Every part of this narrative is flawed. The 1990 amendments did not create two different versions of Section 111. The Senate amendment was a substantive amendment, and the House amendment was a conforming one that merely updated a statutory cross-reference. Both were enacted. Once the Senate amendment was made law, the House amendment was rendered moot, as the Office of Law Revision Counsel in the House of Representatives properly concluded. Such a situation – where a substantive amendment moots a conforming one – is a familiar occurrence in the U.S. Code, and EPA’s position would call into question dozens if not hundreds of statutory changes throughout the Code. Instead of harmonizing legislation, as Supreme Court precedents instruct, EPA’s argument would lead to chaos.

    Moreover, EPA’s interpretation of Section 111 would raise serious constitutional questions. If there were indeed two versions of Section 111, EPA’s claim that it is entitled to pick and choose which version it prefers represents an attempt to seize lawmaking power that belongs to Congress. Under Article I, Article II, and the separation of powers, EPA lacks the ability to make law.”

    http://www.masseygail.com/pdf/Tribe-Peabody_111%28d%29_Comments_%28filed%29.pdf

    WSJ Op-ed

    http://www.wsj.com/articles/laurence-tribe-the-epas-clean-power-plan-is-unconstitutional-1419293203

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    • Under Article I, Article II, and the separation of powers, EPA lacks the ability to make law.

      Would that it were so. What the EPA lacks is the constitutional authority to make law. Unfortunately, as experience has made all too obvious, the lack of authority to do something does not translate into a lack of ability to do that thing.

      In my mind the regulatory bureaucracy is far and away the greatest extant danger to the long term existence of the Republic. I seriously don’t understand how anyone who is committed to the constitution, and the notions of separation of powers and federalism that informs it, can possibly support or defend the regulatory bureaucracy as it has come to exist today.

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      • BTW jnc, I thought it worth noting that Tribe quotes Justice Kennedy in one section:

        [i]f agencies were permitted unbridled discretion, their actions might violate important constitutional principles of separation of powers and checks and balances. To that end the Constitution requires that Congress’ delegation of lawmaking power to an agency must be ‘specific and detailed.’

        I understand that Tribe is just bolstering his case with the words of the Justices themselves, but where does the Constitution say anything even remotely suggestive of what Kennedy claims? I don’t think the Constitution “requires” any such thing precisely because the power to delegate its lawmaking powers to another institution isn’t authorized under any circumstance, whether “specified and detailed” or not. Seems to me Kennedy was just making shit up.

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        • And yet more:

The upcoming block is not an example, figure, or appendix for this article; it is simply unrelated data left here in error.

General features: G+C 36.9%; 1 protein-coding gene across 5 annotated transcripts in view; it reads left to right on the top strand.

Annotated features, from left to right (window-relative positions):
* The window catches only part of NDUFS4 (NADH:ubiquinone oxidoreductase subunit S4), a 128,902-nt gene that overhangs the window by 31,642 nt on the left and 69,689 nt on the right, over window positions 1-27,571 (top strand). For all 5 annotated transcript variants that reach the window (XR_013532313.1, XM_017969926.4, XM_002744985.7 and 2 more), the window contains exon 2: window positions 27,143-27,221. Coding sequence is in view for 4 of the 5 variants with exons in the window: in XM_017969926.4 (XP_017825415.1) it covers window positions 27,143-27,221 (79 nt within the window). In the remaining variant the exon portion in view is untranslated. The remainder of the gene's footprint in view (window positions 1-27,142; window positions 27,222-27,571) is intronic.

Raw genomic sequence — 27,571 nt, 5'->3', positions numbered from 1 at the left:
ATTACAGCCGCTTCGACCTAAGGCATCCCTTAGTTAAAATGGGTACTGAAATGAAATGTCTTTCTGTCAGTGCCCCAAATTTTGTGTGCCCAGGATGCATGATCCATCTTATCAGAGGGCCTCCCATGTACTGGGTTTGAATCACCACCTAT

http://www.philly.com/philly/news/nation_world/20150322_FEMA_to_deny_funds_to_warming_deniers.html

          The Federal Emergency Management Agency is making it tougher for governors to deny man-made climate change. Starting next year, the agency will approve disaster-preparedness funds only for states whose governors approve hazard-mitigation plans that address climate change.

          Is this policy going into effect as the result of a new law passed by congress? No, of course not. The president/FEMA simply decided that it should be policy so it made it so. In other words, the executive is making new law.

          Has there ever been another administration in history as consistently contemptuous of the constitution as Obama’s?

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        • To that end the Constitution requires that Congress’ delegation of lawmaking power to an agency must be ‘specific and detailed.’

          Now an old test, not invented by Kennedy.

          How this was supposed to play out, for example:

          Congress puts a tariff on vegetables but not one on fruits. Treasury gets to collect the tariff against vegetables. When Treasury calls a tomato a “vegetable” the tomato importers say it is a “fruit”. The publication of a list of veggies by Treasury and the opportunity to argue the list, before published Treasury Regs call tomatoes veggies is supposed to save the Supremes from deciding the issue – an issue it actually did decide, calling the tomato a “veggie”. So the Supremes gave the executive the supposedly strictly limited authority to regulate under that test, over 100 years ago. Congress would not have to think up a laundry list of veggies, it could just say “veggies”, and leave the executive to publish lists for folks to argue about.

          I am happy with the test applied strictly, but unhappy with the myriad of delegated agencies that are not even Cabinet departments. I know that no law of general application can microdefine all circumstances, but I also know that the habit of “writing a statute to create an agency to broadly regulate under the statute creating the agency” is actually quite lazy, as opposed to the mere addressing of nitpicking inconvenience. No one but the executive can execute the law and no one but congress can write one, so each new agency is quasi, not truly a commission of Congress under the internal rules of the body and not completely an executive agency, either.